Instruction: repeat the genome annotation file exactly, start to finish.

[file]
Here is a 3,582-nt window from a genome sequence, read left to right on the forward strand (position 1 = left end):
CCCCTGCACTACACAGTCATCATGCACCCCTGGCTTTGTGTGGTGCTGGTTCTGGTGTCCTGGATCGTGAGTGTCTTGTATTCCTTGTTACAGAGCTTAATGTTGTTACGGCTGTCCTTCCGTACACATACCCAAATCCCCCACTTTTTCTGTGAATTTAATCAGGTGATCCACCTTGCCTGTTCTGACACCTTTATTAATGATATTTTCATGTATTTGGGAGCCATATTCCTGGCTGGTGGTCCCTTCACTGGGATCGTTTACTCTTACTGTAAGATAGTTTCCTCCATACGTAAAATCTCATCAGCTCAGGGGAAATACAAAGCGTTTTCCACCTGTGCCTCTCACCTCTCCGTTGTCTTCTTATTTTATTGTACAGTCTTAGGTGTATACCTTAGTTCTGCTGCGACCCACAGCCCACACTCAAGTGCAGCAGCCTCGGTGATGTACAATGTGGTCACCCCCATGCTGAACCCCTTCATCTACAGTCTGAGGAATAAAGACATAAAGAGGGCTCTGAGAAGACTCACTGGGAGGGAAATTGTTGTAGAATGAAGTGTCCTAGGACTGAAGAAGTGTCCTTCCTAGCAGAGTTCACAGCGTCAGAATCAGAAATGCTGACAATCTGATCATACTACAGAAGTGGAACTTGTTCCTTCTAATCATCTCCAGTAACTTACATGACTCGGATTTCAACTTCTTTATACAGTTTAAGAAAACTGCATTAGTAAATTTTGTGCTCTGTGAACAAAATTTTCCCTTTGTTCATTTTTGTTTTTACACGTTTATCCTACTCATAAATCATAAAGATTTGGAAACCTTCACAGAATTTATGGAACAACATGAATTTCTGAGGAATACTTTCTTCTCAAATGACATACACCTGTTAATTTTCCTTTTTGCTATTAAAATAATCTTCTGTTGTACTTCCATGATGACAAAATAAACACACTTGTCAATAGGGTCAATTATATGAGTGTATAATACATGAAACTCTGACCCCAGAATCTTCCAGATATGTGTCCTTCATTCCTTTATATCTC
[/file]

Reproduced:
Here is a 3,582-nt window from a genome sequence, read left to right on the forward strand (position 1 = left end):
CCCCTGCACTACACAGTCATCATGCACCCCTGGCTTTGTGTGGTGCTGGTTCTGGTGTCCTGGATCGTGAGTGTCTTGTATTCCTTGTTACAGAGCTTAATGTTGTTACGGCTGTCCTTCCGTACACATACCCAAATCCCCCACTTTTTCTGTGAATTTAATCAGGTGATCCACCTTGCCTGTTCTGACACCTTTATTAATGATATTTTCATGTATTTGGGAGCCATATTCCTGGCTGGTGGTCCCTTCACTGGGATCGTTTACTCTTACTGTAAGATAGTTTCCTCCATACGTAAAATCTCATCAGCTCAGGGGAAATACAAAGCGTTTTCCACCTGTGCCTCTCACCTCTCCGTTGTCTTCTTATTTTATTGTACAGTCTTAGGTGTATACCTTAGTTCTGCTGCGACCCACAGCCCACACTCAAGTGCAGCAGCCTCGGTGATGTACAATGTGGTCACCCCCATGCTGAACCCCTTCATCTACAGTCTGAGGAATAAAGACATAAAGAGGGCTCTGAGAAGACTCACTGGGAGGGAAATTGTTGTAGAATGAAGTGTCCTAGGACTGAAGAAGTGTCCTTCCTAGCAGAGTTCACAGCGTCAGAATCAGAAATGCTGACAATCTGATCATACTACAGAAGTGGAACTTGTTCCTTCTAATCATCTCCAGTAACTTACATGACTCGGATTTCAACTTCTTTATACAGTTTAAGAAAACTGCATTAGTAAATTTTGTGCTCTGTGAACAAAATTTTCCCTTTGTTCATTTTTGTTTTTACACGTTTATCCTACTCATAAATCATAAAGATTTGGAAACCTTCACAGAATTTATGGAACAACATGAATTTCTGAGGAATACTTTCTTCTCAAATGACATACACCTGTTAATTTTCCTTTTTGCTATTAAAATAATCTTCTGTTGTACTTCCATGATGACAAAATAAACACACTTGTCAATAGGGTCAATTATATGAGTGTATAATACATGAAACTCTGACCCCAGAATCTTCCAGATATGTGTCCTTCATTCCTTTATATCTC